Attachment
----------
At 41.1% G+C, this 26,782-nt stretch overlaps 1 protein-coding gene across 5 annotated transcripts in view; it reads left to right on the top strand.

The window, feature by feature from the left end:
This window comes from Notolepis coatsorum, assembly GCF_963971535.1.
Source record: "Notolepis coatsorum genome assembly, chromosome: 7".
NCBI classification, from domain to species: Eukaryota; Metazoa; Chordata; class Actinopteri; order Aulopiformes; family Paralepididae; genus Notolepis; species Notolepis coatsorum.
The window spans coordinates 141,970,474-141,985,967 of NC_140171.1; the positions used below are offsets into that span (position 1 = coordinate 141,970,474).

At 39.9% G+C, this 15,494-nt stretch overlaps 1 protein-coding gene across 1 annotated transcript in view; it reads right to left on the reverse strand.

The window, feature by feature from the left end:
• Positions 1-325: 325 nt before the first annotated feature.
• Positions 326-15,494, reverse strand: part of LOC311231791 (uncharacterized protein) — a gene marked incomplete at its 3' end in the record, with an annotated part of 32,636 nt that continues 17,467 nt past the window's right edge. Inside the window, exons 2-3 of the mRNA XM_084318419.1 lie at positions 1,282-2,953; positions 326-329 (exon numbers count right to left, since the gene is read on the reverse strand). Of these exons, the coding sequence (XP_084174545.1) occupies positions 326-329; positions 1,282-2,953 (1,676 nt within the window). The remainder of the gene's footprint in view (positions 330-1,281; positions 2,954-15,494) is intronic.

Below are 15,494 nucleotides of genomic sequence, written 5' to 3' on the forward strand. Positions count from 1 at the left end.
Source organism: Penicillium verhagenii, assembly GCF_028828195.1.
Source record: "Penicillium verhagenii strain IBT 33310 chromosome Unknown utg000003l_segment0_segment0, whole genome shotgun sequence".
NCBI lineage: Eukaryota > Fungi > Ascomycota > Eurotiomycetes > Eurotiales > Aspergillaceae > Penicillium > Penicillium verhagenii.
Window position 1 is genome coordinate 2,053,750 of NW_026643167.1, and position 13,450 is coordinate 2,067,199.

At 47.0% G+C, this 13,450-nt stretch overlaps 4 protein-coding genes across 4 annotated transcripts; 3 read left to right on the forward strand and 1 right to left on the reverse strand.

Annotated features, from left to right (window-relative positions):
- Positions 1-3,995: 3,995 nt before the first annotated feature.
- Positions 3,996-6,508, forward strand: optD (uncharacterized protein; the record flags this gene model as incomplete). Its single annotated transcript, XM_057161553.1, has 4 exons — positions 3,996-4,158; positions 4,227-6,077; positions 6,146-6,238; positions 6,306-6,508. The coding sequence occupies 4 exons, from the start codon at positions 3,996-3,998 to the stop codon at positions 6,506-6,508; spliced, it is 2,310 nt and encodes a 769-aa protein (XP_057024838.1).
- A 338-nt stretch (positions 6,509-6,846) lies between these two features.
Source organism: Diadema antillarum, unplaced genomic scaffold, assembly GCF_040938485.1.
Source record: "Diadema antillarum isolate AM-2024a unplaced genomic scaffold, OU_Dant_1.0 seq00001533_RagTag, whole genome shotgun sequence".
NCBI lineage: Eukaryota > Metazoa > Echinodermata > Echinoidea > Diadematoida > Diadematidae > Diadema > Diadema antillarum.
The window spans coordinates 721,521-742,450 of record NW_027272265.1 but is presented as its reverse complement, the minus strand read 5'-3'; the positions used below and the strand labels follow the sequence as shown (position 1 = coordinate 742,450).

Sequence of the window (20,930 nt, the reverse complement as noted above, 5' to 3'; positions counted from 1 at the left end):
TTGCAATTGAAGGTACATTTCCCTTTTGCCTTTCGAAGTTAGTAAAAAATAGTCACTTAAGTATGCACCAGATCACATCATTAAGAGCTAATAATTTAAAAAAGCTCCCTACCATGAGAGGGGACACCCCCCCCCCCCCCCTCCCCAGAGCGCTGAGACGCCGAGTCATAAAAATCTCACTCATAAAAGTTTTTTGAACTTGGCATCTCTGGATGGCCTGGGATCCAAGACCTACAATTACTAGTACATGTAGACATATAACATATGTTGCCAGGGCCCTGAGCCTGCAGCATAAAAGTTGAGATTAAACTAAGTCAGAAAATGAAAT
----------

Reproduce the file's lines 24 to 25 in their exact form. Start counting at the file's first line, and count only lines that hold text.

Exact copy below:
The window spans coordinates 721,521-742,450 of record NW_027272265.1 but is presented as its reverse complement, the minus strand read 5'-3'; the positions used below and the strand labels follow the sequence as shown (position 1 = coordinate 742,450).

Sequence of the window (20,930 nt, the reverse complement as noted above, 5' to 3'; positions counted from 1 at the left end):